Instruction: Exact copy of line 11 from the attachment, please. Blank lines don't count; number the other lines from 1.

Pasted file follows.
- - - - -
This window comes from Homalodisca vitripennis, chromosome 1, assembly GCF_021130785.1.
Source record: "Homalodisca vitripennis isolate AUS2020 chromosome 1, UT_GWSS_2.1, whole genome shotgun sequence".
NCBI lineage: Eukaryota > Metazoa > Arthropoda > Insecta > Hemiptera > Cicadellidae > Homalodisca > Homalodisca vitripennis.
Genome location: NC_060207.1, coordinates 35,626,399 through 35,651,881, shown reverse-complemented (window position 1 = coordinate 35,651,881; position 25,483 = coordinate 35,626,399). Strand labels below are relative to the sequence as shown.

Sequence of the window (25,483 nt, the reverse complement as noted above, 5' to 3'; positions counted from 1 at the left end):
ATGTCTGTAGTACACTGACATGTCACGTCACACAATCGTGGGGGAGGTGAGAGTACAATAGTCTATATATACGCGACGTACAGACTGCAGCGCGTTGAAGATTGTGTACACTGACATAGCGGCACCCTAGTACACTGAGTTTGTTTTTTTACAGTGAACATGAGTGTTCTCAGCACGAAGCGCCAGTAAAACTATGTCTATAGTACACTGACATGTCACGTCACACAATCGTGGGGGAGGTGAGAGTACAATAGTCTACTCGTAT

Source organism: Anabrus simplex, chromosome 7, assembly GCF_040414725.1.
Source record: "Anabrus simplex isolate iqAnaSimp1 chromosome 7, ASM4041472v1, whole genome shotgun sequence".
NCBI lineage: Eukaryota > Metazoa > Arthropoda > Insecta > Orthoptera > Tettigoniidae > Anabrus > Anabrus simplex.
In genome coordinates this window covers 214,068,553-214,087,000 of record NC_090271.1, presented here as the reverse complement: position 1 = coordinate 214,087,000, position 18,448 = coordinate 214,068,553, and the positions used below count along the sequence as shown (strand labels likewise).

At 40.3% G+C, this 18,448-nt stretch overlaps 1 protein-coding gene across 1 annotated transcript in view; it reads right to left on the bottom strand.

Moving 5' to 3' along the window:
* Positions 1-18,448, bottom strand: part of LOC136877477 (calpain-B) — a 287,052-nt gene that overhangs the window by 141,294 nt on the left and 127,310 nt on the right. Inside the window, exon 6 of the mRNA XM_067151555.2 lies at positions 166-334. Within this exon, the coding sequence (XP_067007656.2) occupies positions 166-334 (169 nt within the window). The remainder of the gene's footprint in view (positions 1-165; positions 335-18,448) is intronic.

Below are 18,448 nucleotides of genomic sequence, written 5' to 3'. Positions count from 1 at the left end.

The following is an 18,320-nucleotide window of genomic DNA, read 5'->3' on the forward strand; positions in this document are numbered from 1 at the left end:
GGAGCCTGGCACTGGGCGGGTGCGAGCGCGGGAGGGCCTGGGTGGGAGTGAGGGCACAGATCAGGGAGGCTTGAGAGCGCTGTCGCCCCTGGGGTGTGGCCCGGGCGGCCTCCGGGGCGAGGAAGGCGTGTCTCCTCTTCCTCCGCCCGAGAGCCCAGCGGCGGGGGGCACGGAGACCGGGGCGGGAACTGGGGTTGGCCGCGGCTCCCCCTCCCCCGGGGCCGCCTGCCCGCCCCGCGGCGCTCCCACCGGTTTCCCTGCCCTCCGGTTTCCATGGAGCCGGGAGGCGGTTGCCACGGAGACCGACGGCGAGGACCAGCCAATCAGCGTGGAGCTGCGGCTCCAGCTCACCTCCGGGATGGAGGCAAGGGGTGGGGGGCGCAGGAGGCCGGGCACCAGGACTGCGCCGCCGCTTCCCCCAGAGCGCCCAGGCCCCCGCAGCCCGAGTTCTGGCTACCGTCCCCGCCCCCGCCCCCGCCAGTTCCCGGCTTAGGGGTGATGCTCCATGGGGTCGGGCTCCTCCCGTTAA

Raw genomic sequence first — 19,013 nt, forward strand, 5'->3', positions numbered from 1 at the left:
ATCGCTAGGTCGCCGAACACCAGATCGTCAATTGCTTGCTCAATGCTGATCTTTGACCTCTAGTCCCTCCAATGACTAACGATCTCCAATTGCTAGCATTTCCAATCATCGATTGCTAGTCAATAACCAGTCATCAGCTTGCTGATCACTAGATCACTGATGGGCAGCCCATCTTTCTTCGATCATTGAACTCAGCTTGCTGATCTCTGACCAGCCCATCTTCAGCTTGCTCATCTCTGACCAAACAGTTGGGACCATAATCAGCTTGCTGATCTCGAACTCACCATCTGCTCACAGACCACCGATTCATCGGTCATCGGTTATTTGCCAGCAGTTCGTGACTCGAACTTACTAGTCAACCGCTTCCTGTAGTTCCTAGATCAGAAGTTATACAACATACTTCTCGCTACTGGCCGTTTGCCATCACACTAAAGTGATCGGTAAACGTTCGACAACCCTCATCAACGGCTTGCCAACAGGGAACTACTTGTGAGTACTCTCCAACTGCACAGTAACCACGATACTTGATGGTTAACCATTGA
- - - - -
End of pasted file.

At 40.3% G+C, this 18,448-nt stretch overlaps 1 protein-coding gene across 1 annotated transcript in view; it reads right to left on the bottom strand.